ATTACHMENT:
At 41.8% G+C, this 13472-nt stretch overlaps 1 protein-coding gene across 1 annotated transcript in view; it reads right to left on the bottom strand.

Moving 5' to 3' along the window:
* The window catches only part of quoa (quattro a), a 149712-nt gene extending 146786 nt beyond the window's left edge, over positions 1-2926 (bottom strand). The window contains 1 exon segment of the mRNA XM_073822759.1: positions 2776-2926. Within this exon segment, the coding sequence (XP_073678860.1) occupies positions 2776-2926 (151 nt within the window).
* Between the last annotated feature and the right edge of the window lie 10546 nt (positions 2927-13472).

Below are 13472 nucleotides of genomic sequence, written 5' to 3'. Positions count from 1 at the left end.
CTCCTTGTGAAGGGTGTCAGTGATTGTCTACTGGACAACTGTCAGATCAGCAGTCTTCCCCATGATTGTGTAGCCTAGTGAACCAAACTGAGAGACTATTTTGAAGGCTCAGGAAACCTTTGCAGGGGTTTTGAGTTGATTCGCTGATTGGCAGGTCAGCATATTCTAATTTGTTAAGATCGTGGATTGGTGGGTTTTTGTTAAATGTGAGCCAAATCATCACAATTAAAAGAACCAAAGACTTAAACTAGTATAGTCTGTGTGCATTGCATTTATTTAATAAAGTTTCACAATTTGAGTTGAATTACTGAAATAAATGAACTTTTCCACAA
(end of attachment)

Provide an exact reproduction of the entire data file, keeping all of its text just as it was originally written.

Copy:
At 41.8% G+C, this 13472-nt stretch overlaps 1 protein-coding gene across 1 annotated transcript in view; it reads right to left on the bottom strand.

Moving 5' to 3' along the window:
* The window catches only part of quoa (quattro a), a 149712-nt gene extending 146786 nt beyond the window's left edge, over positions 1-2926 (bottom strand). The window contains 1 exon segment of the mRNA XM_073822759.1: positions 2776-2926. Within this exon segment, the coding sequence (XP_073678860.1) occupies positions 2776-2926 (151 nt within the window).
* Between the last annotated feature and the right edge of the window lie 10546 nt (positions 2927-13472).

Below are 13472 nucleotides of genomic sequence, written 5' to 3'. Positions count from 1 at the left end.
CTCCTTGTGAAGGGTGTCAGTGATTGTCTACTGGACAACTGTCAGATCAGCAGTCTTCCCCATGATTGTGTAGCCTAGTGAACCAAACTGAGAGACTATTTTGAAGGCTCAGGAAACCTTTGCAGGGGTTTTGAGTTGATTCGCTGATTGGCAGGTCAGCATATTCTAATTTGTTAAGATCGTGGATTGGTGGGTTTTTGTTAAATGTGAGCCAAATCATCACAATTAAAAGAACCAAAGACTTAAACTAGTATAGTCTGTGTGCATTGCATTTATTTAATAAAGTTTCACAATTTGAGTTGAATTACTGAAATAAATGAACTTTTCCACAA